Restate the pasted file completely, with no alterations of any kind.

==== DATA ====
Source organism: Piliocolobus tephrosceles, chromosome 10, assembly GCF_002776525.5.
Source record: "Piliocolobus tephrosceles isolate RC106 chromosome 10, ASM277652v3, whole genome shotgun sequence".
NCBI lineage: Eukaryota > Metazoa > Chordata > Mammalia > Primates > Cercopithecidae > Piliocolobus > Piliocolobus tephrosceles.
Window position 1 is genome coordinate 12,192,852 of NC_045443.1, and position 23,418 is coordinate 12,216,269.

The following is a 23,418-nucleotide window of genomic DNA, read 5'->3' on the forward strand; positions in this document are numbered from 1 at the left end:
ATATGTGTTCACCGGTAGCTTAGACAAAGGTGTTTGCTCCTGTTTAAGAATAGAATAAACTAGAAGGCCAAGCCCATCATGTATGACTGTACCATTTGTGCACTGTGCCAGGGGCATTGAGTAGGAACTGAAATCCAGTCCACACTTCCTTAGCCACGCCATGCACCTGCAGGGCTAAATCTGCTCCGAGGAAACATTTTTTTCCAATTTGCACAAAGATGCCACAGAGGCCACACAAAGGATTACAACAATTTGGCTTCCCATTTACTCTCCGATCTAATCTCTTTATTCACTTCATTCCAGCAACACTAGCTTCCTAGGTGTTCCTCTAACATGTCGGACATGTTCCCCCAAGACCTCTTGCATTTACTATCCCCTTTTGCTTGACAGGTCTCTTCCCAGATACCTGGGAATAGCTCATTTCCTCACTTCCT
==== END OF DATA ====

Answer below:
Source organism: Piliocolobus tephrosceles, chromosome 10, assembly GCF_002776525.5.
Source record: "Piliocolobus tephrosceles isolate RC106 chromosome 10, ASM277652v3, whole genome shotgun sequence".
NCBI lineage: Eukaryota > Metazoa > Chordata > Mammalia > Primates > Cercopithecidae > Piliocolobus > Piliocolobus tephrosceles.
Window position 1 is genome coordinate 12,192,852 of NC_045443.1, and position 23,418 is coordinate 12,216,269.

The following is a 23,418-nucleotide window of genomic DNA, read 5'->3' on the forward strand; positions in this document are numbered from 1 at the left end:
ATATGTGTTCACCGGTAGCTTAGACAAAGGTGTTTGCTCCTGTTTAAGAATAGAATAAACTAGAAGGCCAAGCCCATCATGTATGACTGTACCATTTGTGCACTGTGCCAGGGGCATTGAGTAGGAACTGAAATCCAGTCCACACTTCCTTAGCCACGCCATGCACCTGCAGGGCTAAATCTGCTCCGAGGAAACATTTTTTTCCAATTTGCACAAAGATGCCACAGAGGCCACACAAAGGATTACAACAATTTGGCTTCCCATTTACTCTCCGATCTAATCTCTTTATTCACTTCATTCCAGCAACACTAGCTTCCTAGGTGTTCCTCTAACATGTCGGACATGTTCCCCCAAGACCTCTTGCATTTACTATCCCCTTTTGCTTGACAGGTCTCTTCCCAGATACCTGGGAATAGCTCATTTCCTCACTTCCT